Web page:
Tip: Although some infants like to be swaddled tightly, others might actually not like their arms to be restricted. Infants can move a lot, sometimes sporadically, which is natural as the nervous system develops. Test different swaddle options, such as the Hands Up swaddle or Burrito Wrap swaddle, as your infant grows and develops their own sleep preferences.
Toddlers (1-2 years)
Toddlers need 11-14 hours of sleep over the course of a day. Generally, they like to have a ‘transitional object’ from the caregiver, like a blanket or stuffed animal, to help them get to sleep easily.
Tip: Make bedtime a positive experience. For example, choose a bedtime activity that will get your child excited for bed, e.g. reading, playing who can get to bed the fastest, singing songs, etc. Creating a positive experience can help make bedtime more enjoyable for both your little ones and yourself!
Preschoolers (3-5 years)
Preschoolers need about 11-13 hours of sleep, typically without napping required. Children start to experience and remember more lucid dreams and nightmares that can affect their sleep at this stage in development.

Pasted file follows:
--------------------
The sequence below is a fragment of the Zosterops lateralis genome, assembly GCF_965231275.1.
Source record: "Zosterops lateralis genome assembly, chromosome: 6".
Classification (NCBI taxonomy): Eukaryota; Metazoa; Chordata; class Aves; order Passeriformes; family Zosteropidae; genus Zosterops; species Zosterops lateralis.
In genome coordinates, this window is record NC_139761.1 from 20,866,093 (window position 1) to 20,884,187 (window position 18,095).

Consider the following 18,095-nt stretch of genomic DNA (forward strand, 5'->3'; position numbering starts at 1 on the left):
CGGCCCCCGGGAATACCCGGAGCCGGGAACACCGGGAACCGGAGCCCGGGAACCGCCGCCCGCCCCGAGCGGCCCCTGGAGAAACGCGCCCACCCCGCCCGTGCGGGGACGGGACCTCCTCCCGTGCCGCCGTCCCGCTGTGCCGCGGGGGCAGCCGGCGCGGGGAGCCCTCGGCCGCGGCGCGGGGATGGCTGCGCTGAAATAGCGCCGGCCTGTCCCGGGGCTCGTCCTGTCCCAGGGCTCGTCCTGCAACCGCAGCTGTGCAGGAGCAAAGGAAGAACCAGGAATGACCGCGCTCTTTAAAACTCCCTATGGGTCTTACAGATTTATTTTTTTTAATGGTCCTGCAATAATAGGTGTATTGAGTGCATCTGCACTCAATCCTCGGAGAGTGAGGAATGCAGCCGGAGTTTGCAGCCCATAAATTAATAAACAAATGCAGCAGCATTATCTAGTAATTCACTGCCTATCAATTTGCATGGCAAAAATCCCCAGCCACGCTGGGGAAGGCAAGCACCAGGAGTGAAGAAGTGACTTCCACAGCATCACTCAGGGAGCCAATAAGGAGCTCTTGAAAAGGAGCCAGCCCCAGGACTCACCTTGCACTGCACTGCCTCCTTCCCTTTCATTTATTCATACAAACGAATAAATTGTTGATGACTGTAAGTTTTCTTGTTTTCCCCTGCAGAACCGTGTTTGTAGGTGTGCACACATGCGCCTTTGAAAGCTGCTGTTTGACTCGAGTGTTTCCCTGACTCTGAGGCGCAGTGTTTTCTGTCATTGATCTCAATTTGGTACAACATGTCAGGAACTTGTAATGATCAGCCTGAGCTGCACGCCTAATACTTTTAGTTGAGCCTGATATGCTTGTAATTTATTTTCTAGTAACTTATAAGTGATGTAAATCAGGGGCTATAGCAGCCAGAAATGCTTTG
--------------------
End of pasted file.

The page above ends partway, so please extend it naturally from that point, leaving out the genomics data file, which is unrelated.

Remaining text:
Tip: Children at this stage start to feel that they are missing out on fun things when they go to sleep. Find something that is strictly for bedtime and only for your child, such as a sleepy storytime using the Moshi Sleep app. Meg first discovered Moshi when our daughter began resisting sleep at this age. She would come back downstairs multiple times a night complaining that she wasn’t sleepy. When Meg began using the Moshi Stories, it was something that kept her body in bed and gave her something to look forward to each night.
School-aged (6-12 years)
School-aged children need about 9-11 hours of sleep daily. They may have several distractions around sleep time and thus may resist bedtime. Poor sleep and sleep deprivation may lead to hyperactive behaviors in school.